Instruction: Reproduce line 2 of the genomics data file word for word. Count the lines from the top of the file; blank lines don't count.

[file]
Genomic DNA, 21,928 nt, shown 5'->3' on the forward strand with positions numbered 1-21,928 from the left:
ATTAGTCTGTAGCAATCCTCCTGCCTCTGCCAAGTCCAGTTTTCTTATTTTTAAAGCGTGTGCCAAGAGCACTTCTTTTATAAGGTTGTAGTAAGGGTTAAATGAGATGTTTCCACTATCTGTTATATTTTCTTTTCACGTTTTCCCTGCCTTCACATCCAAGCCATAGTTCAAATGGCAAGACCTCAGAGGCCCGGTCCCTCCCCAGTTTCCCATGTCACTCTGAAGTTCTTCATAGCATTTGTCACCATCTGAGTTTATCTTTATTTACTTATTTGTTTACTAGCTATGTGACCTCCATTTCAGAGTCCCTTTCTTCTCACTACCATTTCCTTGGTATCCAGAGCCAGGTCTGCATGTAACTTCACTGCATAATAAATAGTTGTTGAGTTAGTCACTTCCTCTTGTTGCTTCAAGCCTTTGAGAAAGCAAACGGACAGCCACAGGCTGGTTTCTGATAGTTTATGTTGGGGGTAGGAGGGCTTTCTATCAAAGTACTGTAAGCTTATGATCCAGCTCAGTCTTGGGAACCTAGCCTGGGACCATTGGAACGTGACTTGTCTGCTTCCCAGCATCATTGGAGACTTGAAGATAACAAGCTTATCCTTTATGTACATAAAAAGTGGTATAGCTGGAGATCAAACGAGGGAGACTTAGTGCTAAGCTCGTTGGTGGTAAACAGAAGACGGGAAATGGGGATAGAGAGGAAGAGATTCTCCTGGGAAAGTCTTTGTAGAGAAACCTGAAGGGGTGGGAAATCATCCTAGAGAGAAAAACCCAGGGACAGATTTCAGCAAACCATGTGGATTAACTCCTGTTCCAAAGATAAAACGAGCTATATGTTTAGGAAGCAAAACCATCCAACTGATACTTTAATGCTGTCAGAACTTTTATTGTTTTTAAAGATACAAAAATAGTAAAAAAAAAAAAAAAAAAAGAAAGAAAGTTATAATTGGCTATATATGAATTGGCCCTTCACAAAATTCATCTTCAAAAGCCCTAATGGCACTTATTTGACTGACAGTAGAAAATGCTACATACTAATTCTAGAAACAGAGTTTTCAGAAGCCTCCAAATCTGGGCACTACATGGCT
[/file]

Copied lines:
ATTAGTCTGTAGCAATCCTCCTGCCTCTGCCAAGTCCAGTTTTCTTATTTTTAAAGCGTGTGCCAAGAGCACTTCTTTTATAAGGTTGTAGTAAGGGTTAAATGAGATGTTTCCACTATCTGTTATATTTTCTTTTCACGTTTTCCCTGCCTTCACATCCAAGCCATAGTTCAAATGGCAAGACCTCAGAGGCCCGGTCCCTCCCCAGTTTCCCATGTCACTCTGAAGTTCTTCATAGCATTTGTCACCATCTGAGTTTATCTTTATTTACTTATTTGTTTACTAGCTATGTGACCTCCATTTCAGAGTCCCTTTCTTCTCACTACCATTTCCTTGGTATCCAGAGCCAGGTCTGCATGTAACTTCACTGCATAATAAATAGTTGTTGAGTTAGTCACTTCCTCTTGTTGCTTCAAGCCTTTGAGAAAGCAAACGGACAGCCACAGGCTGGTTTCTGATAGTTTATGTTGGGGGTAGGAGGGCTTTCTATCAAAGTACTGTAAGCTTATGATCCAGCTCAGTCTTGGGAACCTAGCCTGGGACCATTGGAACGTGACTTGTCTGCTTCCCAGCATCATTGGAGACTTGAAGATAACAAGCTTATCCTTTATGTACATAAAAAGTGGTATAGCTGGAGATCAAACGAGGGAGACTTAGTGCTAAGCTCGTTGGTGGTAAACAGAAGACGGGAAATGGGGATAGAGAGGAAGAGATTCTCCTGGGAAAGTCTTTGTAGAGAAACCTGAAGGGGTGGGAAATCATCCTAGAGAGAAAAACCCAGGGACAGATTTCAGCAAACCATGTGGATTAACTCCTGTTCCAAAGATAAAACGAGCTATATGTTTAGGAAGCAAAACCATCCAACTGATACTTTAATGCTGTCAGAACTTTTATTGTTTTTAAAGATACAAAAATAGTAAAAAAAAAAAAAAAAAAAGAAAGAAAGTTATAATTGGCTATATATGAATTGGCCCTTCACAAAATTCATCTTCAAAAGCCCTAATGGCACTTATTTGACTGACAGTAGAAAATGCTACATACTAATTCTAGAAACAGAGTTTTCAGAAGCCTCCAAATCTGGGCACTACATGGCT